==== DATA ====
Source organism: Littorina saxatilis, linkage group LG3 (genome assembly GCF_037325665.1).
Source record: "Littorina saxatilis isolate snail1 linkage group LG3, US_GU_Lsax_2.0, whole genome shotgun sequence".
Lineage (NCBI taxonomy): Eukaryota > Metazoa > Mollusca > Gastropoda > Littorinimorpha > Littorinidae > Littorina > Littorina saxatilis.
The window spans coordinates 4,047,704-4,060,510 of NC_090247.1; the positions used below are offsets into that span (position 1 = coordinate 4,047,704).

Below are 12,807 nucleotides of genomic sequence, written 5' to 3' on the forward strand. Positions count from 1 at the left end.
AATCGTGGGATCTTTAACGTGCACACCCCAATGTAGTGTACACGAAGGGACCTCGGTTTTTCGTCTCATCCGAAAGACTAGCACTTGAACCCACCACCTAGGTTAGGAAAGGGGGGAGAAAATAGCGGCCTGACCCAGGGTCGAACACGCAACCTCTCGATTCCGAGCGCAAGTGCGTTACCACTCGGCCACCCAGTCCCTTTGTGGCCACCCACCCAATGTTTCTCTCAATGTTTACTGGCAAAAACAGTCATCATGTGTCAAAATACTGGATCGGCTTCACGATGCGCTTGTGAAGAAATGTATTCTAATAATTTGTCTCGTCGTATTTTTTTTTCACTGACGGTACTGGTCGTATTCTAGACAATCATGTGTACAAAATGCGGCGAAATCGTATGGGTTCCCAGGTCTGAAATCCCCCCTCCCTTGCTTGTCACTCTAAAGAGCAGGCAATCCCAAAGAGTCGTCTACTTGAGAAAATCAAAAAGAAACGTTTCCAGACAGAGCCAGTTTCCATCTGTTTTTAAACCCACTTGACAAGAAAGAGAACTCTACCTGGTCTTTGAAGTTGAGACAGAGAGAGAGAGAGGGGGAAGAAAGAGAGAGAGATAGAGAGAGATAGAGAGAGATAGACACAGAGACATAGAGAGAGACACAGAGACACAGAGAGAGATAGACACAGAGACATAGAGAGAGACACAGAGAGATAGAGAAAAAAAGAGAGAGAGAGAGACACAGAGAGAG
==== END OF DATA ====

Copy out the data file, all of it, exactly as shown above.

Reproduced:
Source organism: Littorina saxatilis, linkage group LG3 (genome assembly GCF_037325665.1).
Source record: "Littorina saxatilis isolate snail1 linkage group LG3, US_GU_Lsax_2.0, whole genome shotgun sequence".
Lineage (NCBI taxonomy): Eukaryota > Metazoa > Mollusca > Gastropoda > Littorinimorpha > Littorinidae > Littorina > Littorina saxatilis.
The window spans coordinates 4,047,704-4,060,510 of NC_090247.1; the positions used below are offsets into that span (position 1 = coordinate 4,047,704).

Below are 12,807 nucleotides of genomic sequence, written 5' to 3' on the forward strand. Positions count from 1 at the left end.
AATCGTGGGATCTTTAACGTGCACACCCCAATGTAGTGTACACGAAGGGACCTCGGTTTTTCGTCTCATCCGAAAGACTAGCACTTGAACCCACCACCTAGGTTAGGAAAGGGGGGAGAAAATAGCGGCCTGACCCAGGGTCGAACACGCAACCTCTCGATTCCGAGCGCAAGTGCGTTACCACTCGGCCACCCAGTCCCTTTGTGGCCACCCACCCAATGTTTCTCTCAATGTTTACTGGCAAAAACAGTCATCATGTGTCAAAATACTGGATCGGCTTCACGATGCGCTTGTGAAGAAATGTATTCTAATAATTTGTCTCGTCGTATTTTTTTTTCACTGACGGTACTGGTCGTATTCTAGACAATCATGTGTACAAAATGCGGCGAAATCGTATGGGTTCCCAGGTCTGAAATCCCCCCTCCCTTGCTTGTCACTCTAAAGAGCAGGCAATCCCAAAGAGTCGTCTACTTGAGAAAATCAAAAAGAAACGTTTCCAGACAGAGCCAGTTTCCATCTGTTTTTAAACCCACTTGACAAGAAAGAGAACTCTACCTGGTCTTTGAAGTTGAGACAGAGAGAGAGAGAGGGGGAAGAAAGAGAGAGAGATAGAGAGAGATAGAGAGAGATAGACACAGAGACATAGAGAGAGACACAGAGACACAGAGAGAGATAGACACAGAGACATAGAGAGAGACACAGAGAGATAGAGAAAAAAAGAGAGAGAGAGAGACACAGAGAGAG